Overhead Door Spring Risks
The boring facility stuff usually causes the biggest headaches. Overhead facility doors are no exception. Some have rollers but others operate with a custom guide and almost all overhead doors have a counter balance spring. In some cases, multiple springs. Sam Dorfen was dealing with the first type. Sam lifted his facility overhead door for the company vehicle to roll into. It was the same thing he had done hundreds of times before every morning. Except today instead of the door going up, Sam heard a snap. Suddenly, the door was rushing down! Sam had enough sense to move himself and his foot out of the way. The door slammed shut with a loud, metallic thud on the cement! When Sam tried to lift the door again, it wouldn’t budge due to weight. The culprit was a broken tension spring set that finally snapped. Once broken, the entire weight of the door was free, and gravity took over.
How Counter Balance Springs Work, and Fail
Counter balance springs are a common load handler on most overhead door designs. They are durable, last a long time, and the spring can carry a heavy amount of weight. But when those springs go out, there’s almost always no warning. The coil snaps, and the full weight of the door moves with gravity. Sam was lucky to avoid injury. A full door weight can cause a serious, crushing hit on someone’s shoulder, leg or personal property. Body parts can get caught in the way when the door comes down. So, door spring installations happen in sets versus an individual unit to reduce risk. If one spring breaks and they are the same age, the other spring(s) is probably not far from breaking as well.
Symptoms of an overhead door about to go out include different behaviors. Straining metallic noises and resistance to a smooth operation are two of them. The door suddenly feeling very loose in the lateral movement is another. A door being stuck in down mode and can’t be lifted without significant effort also happens. However, a spring about to break can’t be predicted. However, minor deficiencies in the door operation can lead to added stress and a spring snapping. And once this happens, it’s a good idea to examine the springs along with other potential causes for a deficiency.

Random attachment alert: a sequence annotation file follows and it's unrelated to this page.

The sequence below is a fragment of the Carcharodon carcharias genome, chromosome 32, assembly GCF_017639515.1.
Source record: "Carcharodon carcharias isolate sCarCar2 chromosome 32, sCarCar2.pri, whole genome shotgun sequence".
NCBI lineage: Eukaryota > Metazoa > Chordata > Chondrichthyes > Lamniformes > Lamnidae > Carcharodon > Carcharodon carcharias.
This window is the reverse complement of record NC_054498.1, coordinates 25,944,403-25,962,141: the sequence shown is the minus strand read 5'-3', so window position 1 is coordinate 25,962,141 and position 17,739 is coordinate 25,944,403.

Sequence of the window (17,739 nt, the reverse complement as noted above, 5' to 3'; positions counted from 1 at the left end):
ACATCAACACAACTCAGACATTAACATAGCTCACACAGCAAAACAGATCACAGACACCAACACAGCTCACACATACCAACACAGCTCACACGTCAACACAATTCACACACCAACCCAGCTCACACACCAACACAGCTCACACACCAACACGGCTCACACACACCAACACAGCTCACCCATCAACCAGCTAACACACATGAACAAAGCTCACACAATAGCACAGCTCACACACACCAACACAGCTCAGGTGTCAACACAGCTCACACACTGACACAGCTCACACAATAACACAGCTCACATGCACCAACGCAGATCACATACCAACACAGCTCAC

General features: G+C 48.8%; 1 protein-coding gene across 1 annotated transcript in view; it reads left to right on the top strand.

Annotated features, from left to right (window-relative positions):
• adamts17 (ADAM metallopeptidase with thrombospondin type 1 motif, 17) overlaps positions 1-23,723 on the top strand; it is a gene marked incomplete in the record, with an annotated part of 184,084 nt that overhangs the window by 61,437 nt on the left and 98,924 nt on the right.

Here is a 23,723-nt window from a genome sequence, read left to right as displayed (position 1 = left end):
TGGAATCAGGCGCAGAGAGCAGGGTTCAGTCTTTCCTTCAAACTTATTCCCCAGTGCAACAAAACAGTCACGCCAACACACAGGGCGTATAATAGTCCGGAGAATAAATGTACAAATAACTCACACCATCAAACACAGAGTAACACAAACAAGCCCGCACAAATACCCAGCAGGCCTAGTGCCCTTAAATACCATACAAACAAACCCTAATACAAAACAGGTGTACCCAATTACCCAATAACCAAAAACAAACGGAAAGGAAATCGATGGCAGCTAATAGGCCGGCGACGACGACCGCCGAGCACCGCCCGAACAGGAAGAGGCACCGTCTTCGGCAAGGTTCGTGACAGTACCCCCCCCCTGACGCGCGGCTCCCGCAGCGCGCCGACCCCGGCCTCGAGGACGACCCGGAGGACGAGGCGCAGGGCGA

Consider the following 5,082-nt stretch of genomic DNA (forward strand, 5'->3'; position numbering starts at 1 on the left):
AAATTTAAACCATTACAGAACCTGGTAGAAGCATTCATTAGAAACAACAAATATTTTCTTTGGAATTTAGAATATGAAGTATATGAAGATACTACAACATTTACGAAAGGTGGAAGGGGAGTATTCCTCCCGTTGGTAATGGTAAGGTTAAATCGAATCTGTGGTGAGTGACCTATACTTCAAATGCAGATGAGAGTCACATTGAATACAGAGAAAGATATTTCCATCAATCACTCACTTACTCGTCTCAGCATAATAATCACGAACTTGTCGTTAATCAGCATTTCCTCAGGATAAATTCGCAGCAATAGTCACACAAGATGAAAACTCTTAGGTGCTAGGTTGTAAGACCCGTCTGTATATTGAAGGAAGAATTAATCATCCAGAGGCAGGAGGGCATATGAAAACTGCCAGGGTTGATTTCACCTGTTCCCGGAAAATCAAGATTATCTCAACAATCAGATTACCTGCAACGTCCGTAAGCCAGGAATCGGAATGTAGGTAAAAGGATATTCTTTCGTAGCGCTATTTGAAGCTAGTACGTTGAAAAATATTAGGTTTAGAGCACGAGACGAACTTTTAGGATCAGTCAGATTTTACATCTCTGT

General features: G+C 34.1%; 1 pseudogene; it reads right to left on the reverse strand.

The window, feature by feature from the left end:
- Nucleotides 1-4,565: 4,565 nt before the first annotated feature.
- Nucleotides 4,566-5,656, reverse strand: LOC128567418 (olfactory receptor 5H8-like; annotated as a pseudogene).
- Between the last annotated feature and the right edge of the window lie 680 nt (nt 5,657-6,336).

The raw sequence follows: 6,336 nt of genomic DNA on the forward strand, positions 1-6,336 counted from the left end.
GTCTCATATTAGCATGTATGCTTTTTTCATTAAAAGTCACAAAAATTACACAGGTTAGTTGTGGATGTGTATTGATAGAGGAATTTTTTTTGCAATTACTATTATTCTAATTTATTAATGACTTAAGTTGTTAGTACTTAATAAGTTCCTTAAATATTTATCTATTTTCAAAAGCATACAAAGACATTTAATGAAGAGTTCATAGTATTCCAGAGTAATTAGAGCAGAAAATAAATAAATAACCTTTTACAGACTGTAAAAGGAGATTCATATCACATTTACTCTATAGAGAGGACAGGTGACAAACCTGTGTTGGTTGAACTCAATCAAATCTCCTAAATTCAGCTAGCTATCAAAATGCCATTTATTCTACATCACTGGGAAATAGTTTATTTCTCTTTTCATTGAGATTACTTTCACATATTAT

Getting Ahead of the Curve Before the Snap
Dillard Door has been in the business of helping, installing and maintaining facility operation doors for clients for over 70 years. The spring failure scenario is a common one. It’s also a frequent surprise, but the spring failure can be delayed with preventative maintenance as well as starting with quality equipment. At some point every facility bay or garage door is going to have mechanical issues. That said, on the spot door service can make a big difference for very low cost versus a full replacement repair. Minor repairs can lead to expensive repairs if ignored.
How does such good care occur? Just looking at an overhead door system is not going to find problems, like a flat tire on a car. Dillard Door technicians go through every working components of a garage or bay door to confirm it’s working properly. That includes every safety component, bolt, screw and roller. Sometimes all that is needed is a minor fix. Other times, it could be a critical part like a section, a slat, a hinge or roller. Service calls can be set up on regular intervals with onsite repair at the same time. It’s a smart, practical approach to stretching out the life of capital equipment on your facility.
Remember, Prevention is a Lot Cheaper
The biggest mistake a business can make with a bay or garage door is to wait for the problem to appear. By then the damage is serious and expensive. And that takes operating dollars away from your profit margin and business. And it could even result in very expensive property repair or medical bills for injured employees/customers as well. Don’t wait for your Sam Dorfen to get hurt by surprise. Partner with Dillard Door to keep your facility safe, operational and functional, allowing you to focus on your business instead.